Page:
Top Health Conditions Men Are At Risk For

Men are more likely to die from most of the leading causes of death in the United States than women. It is unclear exactly why this is, but it is partially due to biological factors and partially due to personal lifestyle choices. On average, men die five years earlier than women. It’s important for men to know about the diseases many of them are dying of every day. By changing certain lifestyle habits and using preventive measures to ensure early detection, many lives can be saved. Here are the top health threats men should know about:


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    Heart Disease

    • Leading cause of death for men in the United States, killing 307,225 men in 2009 – 1 in every 4 male deaths.
    • 50% of men who die of heart disease have no previous symptoms.
    • Between 70% and 89% of sudden cardiac events occur in men.
    • Leading risk factors: High LDL cholesterol, high blood pressure, smoking, and diabetes are some of the risk factors for heart disease. 
  1. Stroke
    • Third leading cause of death in the United States.
    • Stroke death rates are higher for African-Americans than for whites, even at younger ages.
    • Each year, about 795,000 people suffer a stroke.
    • Leading risk factors: High blood pressure, smoking, diabetes, carotid or other artery disease, atrial fibrillation or other heart disease, TIAs (mini-strokes), high red blood cell count, sickle cell anemia, high cholesterol, physical inactivity, obesity, excessive alcohol intake and some illegal drugs.

  1. Cancer
    • Lung Cancer, Prostate Cancer, Colorectal Cancer, Testicular Cancer
    • Lung cancer is the leading cause of cancer deaths in men. 90% is caused by smoking.
    • Prostate cancer and skin cancer are the most common types of cancer.
    • Colorectal cancer is the second leading cause of cancer-related deaths in the U.S. and the third most common cancer in men and women.
    • Leading risk factors: Race (African-Americans have highest risk for prostate cancer), obesity, smoking, age, and family history of cancer are just some of the most common risk factors.
  1. Diabetes
    • 1 million people in the United States have diabetes, and 8.1 million may be undiagnosed and unaware of their condition.
    • 7 million new cases of diabetes were diagnosed in U.S. adults in 2012.
    • Leading risk factors: Obesity, physical inactivity, family history, race (African-Americans, Hispanics, American Indians and Asian-Americans are at higher risk), age, and high blood pressure.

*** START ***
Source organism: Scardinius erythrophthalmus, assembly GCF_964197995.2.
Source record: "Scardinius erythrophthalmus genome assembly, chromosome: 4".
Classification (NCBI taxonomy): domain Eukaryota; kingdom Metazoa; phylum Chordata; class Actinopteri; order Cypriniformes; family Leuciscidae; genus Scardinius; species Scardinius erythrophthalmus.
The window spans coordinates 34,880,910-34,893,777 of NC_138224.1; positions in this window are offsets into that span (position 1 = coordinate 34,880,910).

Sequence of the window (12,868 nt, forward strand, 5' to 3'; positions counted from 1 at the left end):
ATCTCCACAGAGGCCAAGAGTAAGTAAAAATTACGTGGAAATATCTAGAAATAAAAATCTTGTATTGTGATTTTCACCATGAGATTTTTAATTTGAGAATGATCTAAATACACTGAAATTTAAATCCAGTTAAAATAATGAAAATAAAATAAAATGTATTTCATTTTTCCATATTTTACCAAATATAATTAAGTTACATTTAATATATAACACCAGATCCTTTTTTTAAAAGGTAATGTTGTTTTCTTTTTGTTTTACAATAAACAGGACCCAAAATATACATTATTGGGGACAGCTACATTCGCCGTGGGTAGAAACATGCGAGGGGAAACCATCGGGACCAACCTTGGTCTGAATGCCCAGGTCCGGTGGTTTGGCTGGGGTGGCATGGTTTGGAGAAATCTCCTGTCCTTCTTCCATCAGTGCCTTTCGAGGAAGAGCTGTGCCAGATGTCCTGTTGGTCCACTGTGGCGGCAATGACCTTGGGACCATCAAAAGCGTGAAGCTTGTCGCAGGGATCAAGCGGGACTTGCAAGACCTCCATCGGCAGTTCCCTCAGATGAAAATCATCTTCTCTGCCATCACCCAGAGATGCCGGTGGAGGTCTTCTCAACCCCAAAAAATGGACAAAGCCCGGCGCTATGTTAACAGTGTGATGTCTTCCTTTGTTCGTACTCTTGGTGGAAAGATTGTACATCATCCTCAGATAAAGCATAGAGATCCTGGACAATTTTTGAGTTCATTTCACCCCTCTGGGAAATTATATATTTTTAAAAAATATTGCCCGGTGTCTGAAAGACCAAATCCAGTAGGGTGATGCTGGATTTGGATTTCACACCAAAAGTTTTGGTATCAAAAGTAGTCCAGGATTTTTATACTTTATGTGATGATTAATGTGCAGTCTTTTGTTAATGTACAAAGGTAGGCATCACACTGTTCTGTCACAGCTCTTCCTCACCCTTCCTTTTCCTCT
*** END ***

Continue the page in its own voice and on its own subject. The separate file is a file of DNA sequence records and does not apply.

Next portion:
1. Depression and Suicide
    • Highest among white males.
    • Four times higher among men than women.
    • Eight leading cause of death among men; higher for younger men.
    • Leading risk factors: Mental health conditions, substance abuse, or serious or chronic health conditions.
  1. Erectile dysfunction
    • Two-thirds of men older than 70 and up to 39% of 40-year-old men have problems with erectile dysfunction.
    • Leading risk factors: Most often caused by atherosclerosis, damaged nerves after surgery, neurological or psychological factors, certain medications, or chronic illness.
  1. COPD (Chronic Obstructive Pulmonary Disease)
    • 80-90% of COPD deaths are caused by smoking.
    • Men are nearly 12 times as likely to die from COPD then men who don’t smoke.
    • Leading risk factors: Smoking.
  1. Kidney Disease
    • More than 26 million American adults have chronic kidney disease and millions more are at risk and don’t know it.
    • Leading risk factors: Diabetes, high blood pressure, and family history.

Sources: U.S. Preventive Services Task Force, National Institute of Health, CDC, Agency for Healthcare Research and Quality, Mayo Clinic, National Kidney Foundation, Stroke Center, WebMD

David Samadi, MD - Medical Contributor

View posts by David Samadi, MD - Medical Contributor
Dr. Samadi is a board-certified urologic oncologist trained in open and traditional and laparoscopic surgery and is an expert in robotic prostate surgery. He is chairman of urology, chief of robotic surgery at Lenox Hill Hospital and professor of urology at Hofstra North Shore-LIJ School of Medicine. He is a medical correspondent for the Fox News Channel's Medical A-Team. Learn more at Visit Dr. Samadi's blog at Follow Dr. Samadi on Twitter, Instagram, Pinterest, and Facebook.


  1. Sam DrexlerApril 14, 2015

    Dr. Samadi, I’m concerned about the high rate of depression among men, especially young men and curious about learning more. Can you explain what you have researched that accounts for this trend?

  2. nateApril 20, 2015

    Hey Sam, obviously I am not a doctor but from my experience and living in this country I can say that I know for young men, it is expected and even encouraged to bottle up feelings which can lead a lot of times to depression. A major cause of depression can be the built up tension from bottling such feelings for so long.

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